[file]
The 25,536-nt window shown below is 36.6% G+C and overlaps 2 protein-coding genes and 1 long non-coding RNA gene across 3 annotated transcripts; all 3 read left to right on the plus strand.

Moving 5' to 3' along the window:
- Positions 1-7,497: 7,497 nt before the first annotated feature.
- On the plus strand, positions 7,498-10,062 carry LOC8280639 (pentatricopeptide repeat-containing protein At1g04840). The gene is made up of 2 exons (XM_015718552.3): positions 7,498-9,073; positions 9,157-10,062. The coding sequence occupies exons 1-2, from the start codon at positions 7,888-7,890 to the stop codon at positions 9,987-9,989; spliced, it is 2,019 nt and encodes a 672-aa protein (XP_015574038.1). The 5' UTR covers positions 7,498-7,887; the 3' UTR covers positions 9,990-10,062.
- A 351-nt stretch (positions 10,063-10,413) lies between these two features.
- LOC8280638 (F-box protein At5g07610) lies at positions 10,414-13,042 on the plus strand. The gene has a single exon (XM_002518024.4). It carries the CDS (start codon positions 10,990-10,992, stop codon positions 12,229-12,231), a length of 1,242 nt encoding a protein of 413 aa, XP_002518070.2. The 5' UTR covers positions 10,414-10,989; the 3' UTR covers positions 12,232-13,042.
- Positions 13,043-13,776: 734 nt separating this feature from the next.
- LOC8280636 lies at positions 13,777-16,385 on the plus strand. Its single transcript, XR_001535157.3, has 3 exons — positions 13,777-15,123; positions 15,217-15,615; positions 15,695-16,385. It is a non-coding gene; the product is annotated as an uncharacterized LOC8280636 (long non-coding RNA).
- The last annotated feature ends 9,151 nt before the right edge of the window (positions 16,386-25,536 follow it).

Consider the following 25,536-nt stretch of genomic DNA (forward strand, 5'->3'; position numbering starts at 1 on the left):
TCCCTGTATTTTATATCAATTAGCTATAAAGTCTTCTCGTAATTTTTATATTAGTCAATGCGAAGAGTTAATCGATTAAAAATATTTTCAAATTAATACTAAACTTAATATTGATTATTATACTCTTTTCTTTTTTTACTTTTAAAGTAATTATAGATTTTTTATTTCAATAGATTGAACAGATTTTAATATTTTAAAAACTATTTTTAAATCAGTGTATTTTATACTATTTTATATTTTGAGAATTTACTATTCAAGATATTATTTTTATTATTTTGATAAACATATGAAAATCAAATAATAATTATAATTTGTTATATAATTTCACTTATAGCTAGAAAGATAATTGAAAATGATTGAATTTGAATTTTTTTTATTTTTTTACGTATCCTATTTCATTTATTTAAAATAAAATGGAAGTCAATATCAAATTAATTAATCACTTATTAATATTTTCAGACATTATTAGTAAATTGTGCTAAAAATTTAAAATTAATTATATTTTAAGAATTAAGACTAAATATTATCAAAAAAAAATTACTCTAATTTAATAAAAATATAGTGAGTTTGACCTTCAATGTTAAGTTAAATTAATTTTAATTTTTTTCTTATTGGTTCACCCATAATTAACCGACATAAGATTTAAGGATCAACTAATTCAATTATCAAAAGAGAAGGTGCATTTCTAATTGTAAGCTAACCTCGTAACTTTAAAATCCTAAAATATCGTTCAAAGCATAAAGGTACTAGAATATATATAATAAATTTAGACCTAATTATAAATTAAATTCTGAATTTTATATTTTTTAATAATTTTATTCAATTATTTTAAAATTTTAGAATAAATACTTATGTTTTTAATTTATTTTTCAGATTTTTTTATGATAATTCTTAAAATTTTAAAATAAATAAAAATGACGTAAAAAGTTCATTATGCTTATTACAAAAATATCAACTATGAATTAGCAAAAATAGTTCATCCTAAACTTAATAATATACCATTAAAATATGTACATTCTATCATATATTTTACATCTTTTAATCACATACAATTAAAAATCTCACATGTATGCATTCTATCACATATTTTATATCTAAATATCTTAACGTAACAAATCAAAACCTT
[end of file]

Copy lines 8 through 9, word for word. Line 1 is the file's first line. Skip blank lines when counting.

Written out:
- LOC8280636 lies at positions 13,777-16,385 on the plus strand. Its single transcript, XR_001535157.3, has 3 exons — positions 13,777-15,123; positions 15,217-15,615; positions 15,695-16,385. It is a non-coding gene; the product is annotated as an uncharacterized LOC8280636 (long non-coding RNA).
- The last annotated feature ends 9,151 nt before the right edge of the window (positions 16,386-25,536 follow it).